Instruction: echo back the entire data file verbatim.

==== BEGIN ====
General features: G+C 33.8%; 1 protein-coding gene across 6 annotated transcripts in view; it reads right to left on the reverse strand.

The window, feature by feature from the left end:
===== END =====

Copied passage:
General features: G+C 33.8%; 1 protein-coding gene across 6 annotated transcripts in view; it reads right to left on the reverse strand.

The window, feature by feature from the left end: